What You Can Learn From The US Navy SEALs (Book Summary: Extreme Ownership)
I am no fan of the army, war, etc. but I do have an open mind towards information. I’ve been recommended the book “Extreme Ownership: How U.S. Navy SEALs Lead and Win” and was pretty sceptic. I really had to remind myself to not judge the book by its cover! I did end up liking the content of the book and the examples – however very militaristic – served their purpose to make the points clearer. Below you find my bullet-point summary
Book title: Extreme Ownership: How U.S. Navy SEALs Lead and Win
#1 NYT best seller
By Jocko Willink and Leif Babin, retired US Navy SEALs officers and leadership instructors
Part I Winning the War Within
Chapter 1: Extreme Ownership
Take ownership of wins AND losses! Take ownership of everything that happens under your command! If you subordinate or collaborator didn’t do something wrong, you seem to not have it explained/stressed well enough.
Chapter 2: No Bad Teams, Only Bad Leaders
Teams depend on their leader. If a team has a bad leader the team’s performance will be restricted. That’s why, in business, when a company or department doesn’t perform, the leader is replaced – not the workers!
Chapter 3: Believe
Everybody has to believe in the plan and the goal(s). Otherwise, they will not put all their attention and effort into it. Find out the why if you don’t know.
Chapter 4: Check the Ego
Don’t make decisions for the team or yourself based on your ego. Your ego might tell you: “that doesn’t make me look good” disregard that and do what’s logically correct or best.
Part II Laws of Combat
Chapter 5: Cover and Move
Assess the situation and move on/execute tasks.
Chapter 6: Simple
Simplify your goals and mission. That makes it easier for everybody to understand. And it is crucial everybody understands the goals or mission. Start with why (Simon Sinek): the why is important for people at every level!
Chapter 7: Prioritize and Execute
If we focus on many things at once, we get lost. We got lost in the details and neglect some things. We need to prioritise one task, then execute it. When it’s complete, prioritise again and move to the next execution phase. That way performance will be faster and the product of much better quality.
Chapter 8: Decentralized Command
A leader can only effectively lead around 4-8 people. When they have to lead more people they cannot pay enough attention to anyone and everybody’s performance drops. To prevent this, we have decentralised command. The leader should lead his section managers, who then lead their people (or however many levels). This should be built up in a way no one leads more than 8 people. Of course, for this to work, people have to know what’s happening. That’s why communication is paramount in leadership. Communicating well and having simple goals and missions will also help everyone to make sensible decisions on their own.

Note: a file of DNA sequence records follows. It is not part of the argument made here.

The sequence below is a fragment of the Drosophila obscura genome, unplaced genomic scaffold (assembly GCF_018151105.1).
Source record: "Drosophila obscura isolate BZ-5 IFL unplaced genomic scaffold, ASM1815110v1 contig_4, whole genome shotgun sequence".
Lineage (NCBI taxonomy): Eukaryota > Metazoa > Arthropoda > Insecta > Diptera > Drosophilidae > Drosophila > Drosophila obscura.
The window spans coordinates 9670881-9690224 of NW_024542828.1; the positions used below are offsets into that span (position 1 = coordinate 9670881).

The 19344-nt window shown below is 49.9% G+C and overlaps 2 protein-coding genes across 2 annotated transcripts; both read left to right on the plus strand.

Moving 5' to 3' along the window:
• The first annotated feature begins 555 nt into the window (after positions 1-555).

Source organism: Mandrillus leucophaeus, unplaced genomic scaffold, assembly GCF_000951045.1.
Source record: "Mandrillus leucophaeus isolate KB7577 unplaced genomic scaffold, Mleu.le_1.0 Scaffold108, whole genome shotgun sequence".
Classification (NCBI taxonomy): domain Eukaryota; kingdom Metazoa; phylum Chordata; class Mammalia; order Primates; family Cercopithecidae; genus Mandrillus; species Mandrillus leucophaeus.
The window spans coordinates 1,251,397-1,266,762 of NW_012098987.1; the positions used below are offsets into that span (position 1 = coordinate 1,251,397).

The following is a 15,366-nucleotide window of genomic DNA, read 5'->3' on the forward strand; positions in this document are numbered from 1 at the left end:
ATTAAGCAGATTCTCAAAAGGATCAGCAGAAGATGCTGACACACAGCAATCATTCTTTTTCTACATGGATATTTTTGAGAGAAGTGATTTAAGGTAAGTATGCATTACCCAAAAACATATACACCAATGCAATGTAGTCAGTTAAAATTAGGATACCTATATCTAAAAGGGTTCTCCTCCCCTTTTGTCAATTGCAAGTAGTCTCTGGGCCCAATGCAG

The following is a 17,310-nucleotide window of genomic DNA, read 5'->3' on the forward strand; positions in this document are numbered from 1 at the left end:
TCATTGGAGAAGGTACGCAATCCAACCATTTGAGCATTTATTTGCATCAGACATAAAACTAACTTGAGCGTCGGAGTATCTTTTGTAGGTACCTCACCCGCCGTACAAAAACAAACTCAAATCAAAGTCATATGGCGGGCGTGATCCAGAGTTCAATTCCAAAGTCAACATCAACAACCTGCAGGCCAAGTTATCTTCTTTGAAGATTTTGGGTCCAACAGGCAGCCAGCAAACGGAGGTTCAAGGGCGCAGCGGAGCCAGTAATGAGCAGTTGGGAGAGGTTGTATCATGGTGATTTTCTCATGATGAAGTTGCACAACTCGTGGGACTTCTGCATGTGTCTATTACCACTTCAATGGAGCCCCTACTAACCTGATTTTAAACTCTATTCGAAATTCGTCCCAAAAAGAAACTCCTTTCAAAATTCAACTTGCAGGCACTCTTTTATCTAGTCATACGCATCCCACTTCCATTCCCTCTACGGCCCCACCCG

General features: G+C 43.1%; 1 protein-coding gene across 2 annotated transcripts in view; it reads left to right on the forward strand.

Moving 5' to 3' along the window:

Part III Sustaining Victory
Chapter 9: Plan
Plan what to do and make sure people in key positions know AND understand the plan/know the why.
Chapter 10: Leading Up and Down the Chain of Command
Leadership is not only down the chain of command but also up the chain. If you get asked seemingly stupid questions from your boss or they request you to do things you don’t have resources for that’s a leadership issue. They could’ve done better. However, taking extreme ownership, we have to think about what we can change. If they request things that are not possible with our resources or just not seem sensible, they probably don’t understand the situation completely! You can and should change that. Explain, or even better, show them how the situation is, what you are working on and what your resources are. That way, you connect better and they can better estimate what and how much they can ask from you.
Chapter 11: Decisiveness amid Uncertainty
Don’t let the scenario play out. Determine it. Uncertainty is everywhere in life. And decisions are everywhere in life. We oftentimes have to make decisions in uncertain times or situations. It is important, then, to control the situation and take charge. Don’t watch what’s happening but go in and take responsibility.
Chapter 12: Discipline Equals Freedom-The Dichotomy of Leadership
If you want to have more: time, respect, resources you have to have discipline. Be disciplined in your daily tasks, execute them according to previous rules and make time for other things.
Confident but not cocky.
Courageous but not foolhardy.
Competitive but a gracious loser.
Attentive to detail but not obsessed with them.
Humble not passive.
Aggressive not overbearing.
Quiet, not silent.
Calm but not robotic.
Logical but not devoid of emotions.
Close with the team.
Able to execute extreme ownership while using decentralised command.
Communicate with respect.
Full Citation: Jocko Willink & Leif Babin (2015). Extreme Ownership: How U.S. Navy SEALs Lead and Win. USA: St. Martin's Press
Photo credits in order of appearance
https://www.echelonfront.com/extremeownershipold / Dustin Lee John Sting Neon Brand Japheth Mast